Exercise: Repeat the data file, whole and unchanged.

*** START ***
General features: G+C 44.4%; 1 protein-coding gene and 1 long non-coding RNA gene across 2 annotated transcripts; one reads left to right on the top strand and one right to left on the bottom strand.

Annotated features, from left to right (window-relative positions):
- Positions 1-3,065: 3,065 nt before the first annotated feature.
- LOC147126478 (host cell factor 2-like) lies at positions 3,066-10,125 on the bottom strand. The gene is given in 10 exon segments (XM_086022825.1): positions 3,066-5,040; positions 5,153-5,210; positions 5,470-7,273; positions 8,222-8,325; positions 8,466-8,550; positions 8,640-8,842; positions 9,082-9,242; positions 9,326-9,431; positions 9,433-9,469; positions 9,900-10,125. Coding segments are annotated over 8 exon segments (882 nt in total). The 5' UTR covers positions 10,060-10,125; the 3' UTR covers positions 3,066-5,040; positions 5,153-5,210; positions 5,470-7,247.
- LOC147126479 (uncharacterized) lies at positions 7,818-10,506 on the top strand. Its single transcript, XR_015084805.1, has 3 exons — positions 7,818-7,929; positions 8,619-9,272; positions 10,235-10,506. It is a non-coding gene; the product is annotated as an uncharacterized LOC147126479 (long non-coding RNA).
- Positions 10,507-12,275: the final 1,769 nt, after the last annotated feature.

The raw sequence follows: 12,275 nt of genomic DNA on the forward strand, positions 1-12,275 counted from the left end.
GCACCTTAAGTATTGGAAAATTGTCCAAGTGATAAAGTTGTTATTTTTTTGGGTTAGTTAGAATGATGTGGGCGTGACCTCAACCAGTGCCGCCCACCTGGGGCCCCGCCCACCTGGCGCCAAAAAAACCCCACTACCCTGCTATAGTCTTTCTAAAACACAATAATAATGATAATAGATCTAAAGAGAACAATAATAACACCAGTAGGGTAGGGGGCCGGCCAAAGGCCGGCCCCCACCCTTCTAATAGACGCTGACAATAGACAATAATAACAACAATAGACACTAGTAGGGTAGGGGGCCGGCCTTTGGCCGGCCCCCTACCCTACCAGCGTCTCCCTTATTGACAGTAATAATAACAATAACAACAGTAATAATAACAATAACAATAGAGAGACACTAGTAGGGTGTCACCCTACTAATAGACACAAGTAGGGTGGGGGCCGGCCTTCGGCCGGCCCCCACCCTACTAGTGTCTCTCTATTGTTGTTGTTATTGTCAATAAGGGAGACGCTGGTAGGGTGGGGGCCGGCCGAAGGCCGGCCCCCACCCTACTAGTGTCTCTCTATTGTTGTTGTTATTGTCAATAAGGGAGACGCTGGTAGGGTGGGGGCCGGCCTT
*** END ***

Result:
General features: G+C 44.4%; 1 protein-coding gene and 1 long non-coding RNA gene across 2 annotated transcripts; one reads left to right on the top strand and one right to left on the bottom strand.

Annotated features, from left to right (window-relative positions):
- Positions 1-3,065: 3,065 nt before the first annotated feature.
- LOC147126478 (host cell factor 2-like) lies at positions 3,066-10,125 on the bottom strand. The gene is given in 10 exon segments (XM_086022825.1): positions 3,066-5,040; positions 5,153-5,210; positions 5,470-7,273; positions 8,222-8,325; positions 8,466-8,550; positions 8,640-8,842; positions 9,082-9,242; positions 9,326-9,431; positions 9,433-9,469; positions 9,900-10,125. Coding segments are annotated over 8 exon segments (882 nt in total). The 5' UTR covers positions 10,060-10,125; the 3' UTR covers positions 3,066-5,040; positions 5,153-5,210; positions 5,470-7,247.
- LOC147126479 (uncharacterized) lies at positions 7,818-10,506 on the top strand. Its single transcript, XR_015084805.1, has 3 exons — positions 7,818-7,929; positions 8,619-9,272; positions 10,235-10,506. It is a non-coding gene; the product is annotated as an uncharacterized LOC147126479 (long non-coding RNA).
- Positions 10,507-12,275: the final 1,769 nt, after the last annotated feature.

The raw sequence follows: 12,275 nt of genomic DNA on the forward strand, positions 1-12,275 counted from the left end.
GCACCTTAAGTATTGGAAAATTGTCCAAGTGATAAAGTTGTTATTTTTTTGGGTTAGTTAGAATGATGTGGGCGTGACCTCAACCAGTGCCGCCCACCTGGGGCCCCGCCCACCTGGCGCCAAAAAAACCCCACTACCCTGCTATAGTCTTTCTAAAACACAATAATAATGATAATAGATCTAAAGAGAACAATAATAACACCAGTAGGGTAGGGGGCCGGCCAAAGGCCGGCCCCCACCCTTCTAATAGACGCTGACAATAGACAATAATAACAACAATAGACACTAGTAGGGTAGGGGGCCGGCCTTTGGCCGGCCCCCTACCCTACCAGCGTCTCCCTTATTGACAGTAATAATAACAATAACAACAGTAATAATAACAATAACAATAGAGAGACACTAGTAGGGTGTCACCCTACTAATAGACACAAGTAGGGTGGGGGCCGGCCTTCGGCCGGCCCCCACCCTACTAGTGTCTCTCTATTGTTGTTGTTATTGTCAATAAGGGAGACGCTGGTAGGGTGGGGGCCGGCCGAAGGCCGGCCCCCACCCTACTAGTGTCTCTCTATTGTTGTTGTTATTGTCAATAAGGGAGACGCTGGTAGGGTGGGGGCCGGCCTT